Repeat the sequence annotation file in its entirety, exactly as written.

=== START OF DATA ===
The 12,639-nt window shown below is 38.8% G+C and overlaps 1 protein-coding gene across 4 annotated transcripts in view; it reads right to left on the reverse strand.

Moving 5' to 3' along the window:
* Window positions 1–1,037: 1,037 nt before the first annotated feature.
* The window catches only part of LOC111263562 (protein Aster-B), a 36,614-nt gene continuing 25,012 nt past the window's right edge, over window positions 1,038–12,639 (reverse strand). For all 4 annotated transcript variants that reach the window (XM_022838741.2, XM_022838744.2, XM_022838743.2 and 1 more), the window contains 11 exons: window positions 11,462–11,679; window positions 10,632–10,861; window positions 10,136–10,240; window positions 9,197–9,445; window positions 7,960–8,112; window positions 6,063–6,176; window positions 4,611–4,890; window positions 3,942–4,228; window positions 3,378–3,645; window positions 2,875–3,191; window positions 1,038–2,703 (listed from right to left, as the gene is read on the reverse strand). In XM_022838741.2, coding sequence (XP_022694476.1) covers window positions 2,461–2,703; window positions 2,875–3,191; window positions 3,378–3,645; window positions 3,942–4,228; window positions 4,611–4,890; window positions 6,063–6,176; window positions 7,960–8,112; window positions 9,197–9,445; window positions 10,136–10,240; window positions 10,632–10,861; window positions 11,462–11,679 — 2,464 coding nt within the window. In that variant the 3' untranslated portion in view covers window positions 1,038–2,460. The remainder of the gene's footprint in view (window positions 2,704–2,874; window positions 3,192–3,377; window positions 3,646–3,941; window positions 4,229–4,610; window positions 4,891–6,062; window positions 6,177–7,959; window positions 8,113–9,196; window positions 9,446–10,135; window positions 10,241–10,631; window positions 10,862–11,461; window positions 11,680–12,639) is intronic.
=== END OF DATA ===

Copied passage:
The 12,639-nt window shown below is 38.8% G+C and overlaps 1 protein-coding gene across 4 annotated transcripts in view; it reads right to left on the reverse strand.

Moving 5' to 3' along the window:
* Window positions 1–1,037: 1,037 nt before the first annotated feature.
* The window catches only part of LOC111263562 (protein Aster-B), a 36,614-nt gene continuing 25,012 nt past the window's right edge, over window positions 1,038–12,639 (reverse strand). For all 4 annotated transcript variants that reach the window (XM_022838741.2, XM_022838744.2, XM_022838743.2 and 1 more), the window contains 11 exons: window positions 11,462–11,679; window positions 10,632–10,861; window positions 10,136–10,240; window positions 9,197–9,445; window positions 7,960–8,112; window positions 6,063–6,176; window positions 4,611–4,890; window positions 3,942–4,228; window positions 3,378–3,645; window positions 2,875–3,191; window positions 1,038–2,703 (listed from right to left, as the gene is read on the reverse strand). In XM_022838741.2, coding sequence (XP_022694476.1) covers window positions 2,461–2,703; window positions 2,875–3,191; window positions 3,378–3,645; window positions 3,942–4,228; window positions 4,611–4,890; window positions 6,063–6,176; window positions 7,960–8,112; window positions 9,197–9,445; window positions 10,136–10,240; window positions 10,632–10,861; window positions 11,462–11,679 — 2,464 coding nt within the window. In that variant the 3' untranslated portion in view covers window positions 1,038–2,460. The remainder of the gene's footprint in view (window positions 2,704–2,874; window positions 3,192–3,377; window positions 3,646–3,941; window positions 4,229–4,610; window positions 4,891–6,062; window positions 6,177–7,959; window positions 8,113–9,196; window positions 9,446–10,135; window positions 10,241–10,631; window positions 10,862–11,461; window positions 11,680–12,639) is intronic.